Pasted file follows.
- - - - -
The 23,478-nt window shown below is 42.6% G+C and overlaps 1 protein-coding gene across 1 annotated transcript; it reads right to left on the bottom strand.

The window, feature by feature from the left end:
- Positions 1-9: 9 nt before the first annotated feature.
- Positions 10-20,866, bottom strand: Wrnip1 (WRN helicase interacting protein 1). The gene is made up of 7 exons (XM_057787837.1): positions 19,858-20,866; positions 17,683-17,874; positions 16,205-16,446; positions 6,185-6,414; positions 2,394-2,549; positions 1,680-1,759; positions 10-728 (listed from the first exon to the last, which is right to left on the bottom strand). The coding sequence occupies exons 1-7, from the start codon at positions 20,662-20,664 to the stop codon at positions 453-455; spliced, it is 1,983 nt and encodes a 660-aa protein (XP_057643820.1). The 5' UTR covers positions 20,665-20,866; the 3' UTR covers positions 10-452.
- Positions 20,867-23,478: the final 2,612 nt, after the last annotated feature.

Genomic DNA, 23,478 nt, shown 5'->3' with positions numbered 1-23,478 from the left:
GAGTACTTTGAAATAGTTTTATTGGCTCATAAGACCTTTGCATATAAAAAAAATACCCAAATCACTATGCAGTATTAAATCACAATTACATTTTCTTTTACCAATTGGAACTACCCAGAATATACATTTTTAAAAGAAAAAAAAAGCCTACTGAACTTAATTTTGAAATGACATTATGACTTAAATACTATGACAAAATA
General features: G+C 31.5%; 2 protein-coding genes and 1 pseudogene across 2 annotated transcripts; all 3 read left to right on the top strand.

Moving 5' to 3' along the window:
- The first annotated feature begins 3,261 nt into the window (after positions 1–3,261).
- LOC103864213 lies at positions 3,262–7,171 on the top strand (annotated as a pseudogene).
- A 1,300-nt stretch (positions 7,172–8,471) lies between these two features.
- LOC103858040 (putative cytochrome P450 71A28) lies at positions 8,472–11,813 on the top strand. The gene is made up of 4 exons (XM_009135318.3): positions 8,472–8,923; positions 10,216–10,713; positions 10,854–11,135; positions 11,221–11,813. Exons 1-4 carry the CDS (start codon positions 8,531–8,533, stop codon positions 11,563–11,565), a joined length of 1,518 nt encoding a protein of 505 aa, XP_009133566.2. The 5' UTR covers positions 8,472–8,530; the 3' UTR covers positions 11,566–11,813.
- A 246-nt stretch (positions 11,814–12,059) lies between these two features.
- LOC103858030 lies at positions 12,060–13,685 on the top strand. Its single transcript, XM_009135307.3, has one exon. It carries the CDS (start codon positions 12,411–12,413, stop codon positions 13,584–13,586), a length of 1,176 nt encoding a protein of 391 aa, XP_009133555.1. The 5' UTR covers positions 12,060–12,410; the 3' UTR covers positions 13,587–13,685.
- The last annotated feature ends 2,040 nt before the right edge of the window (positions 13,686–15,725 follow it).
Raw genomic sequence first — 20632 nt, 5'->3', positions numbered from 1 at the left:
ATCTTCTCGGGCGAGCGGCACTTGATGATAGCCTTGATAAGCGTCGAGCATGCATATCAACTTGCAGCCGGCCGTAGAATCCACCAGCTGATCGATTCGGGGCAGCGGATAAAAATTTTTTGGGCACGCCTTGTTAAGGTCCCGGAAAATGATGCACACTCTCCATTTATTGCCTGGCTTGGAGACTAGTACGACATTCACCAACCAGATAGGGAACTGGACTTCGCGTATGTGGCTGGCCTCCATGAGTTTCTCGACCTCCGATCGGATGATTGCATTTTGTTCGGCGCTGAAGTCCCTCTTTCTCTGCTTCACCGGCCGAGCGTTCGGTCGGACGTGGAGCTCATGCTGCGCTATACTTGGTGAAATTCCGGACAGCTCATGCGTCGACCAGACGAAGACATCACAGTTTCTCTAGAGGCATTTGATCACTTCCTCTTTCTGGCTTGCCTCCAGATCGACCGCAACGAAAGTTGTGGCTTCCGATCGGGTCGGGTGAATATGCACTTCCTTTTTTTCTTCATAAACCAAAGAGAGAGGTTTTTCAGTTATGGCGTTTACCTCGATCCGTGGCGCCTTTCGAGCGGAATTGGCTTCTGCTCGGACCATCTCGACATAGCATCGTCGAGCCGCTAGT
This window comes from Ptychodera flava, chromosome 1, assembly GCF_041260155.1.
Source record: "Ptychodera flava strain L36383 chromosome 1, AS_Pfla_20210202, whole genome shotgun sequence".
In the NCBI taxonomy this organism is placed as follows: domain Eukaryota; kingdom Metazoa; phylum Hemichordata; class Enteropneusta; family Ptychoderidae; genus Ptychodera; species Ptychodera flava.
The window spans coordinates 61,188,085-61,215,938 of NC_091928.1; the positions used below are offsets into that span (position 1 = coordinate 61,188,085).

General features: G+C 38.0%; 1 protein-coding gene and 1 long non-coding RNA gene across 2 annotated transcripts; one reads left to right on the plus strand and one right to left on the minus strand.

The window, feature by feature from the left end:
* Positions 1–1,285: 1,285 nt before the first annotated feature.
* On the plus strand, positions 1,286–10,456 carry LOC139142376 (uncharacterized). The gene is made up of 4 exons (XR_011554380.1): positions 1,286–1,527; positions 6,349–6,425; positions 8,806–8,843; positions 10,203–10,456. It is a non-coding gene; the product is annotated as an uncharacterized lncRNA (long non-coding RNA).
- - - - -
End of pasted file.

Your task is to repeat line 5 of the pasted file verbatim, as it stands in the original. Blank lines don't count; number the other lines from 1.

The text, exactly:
- Positions 20,867-23,478: the final 2,612 nt, after the last annotated feature.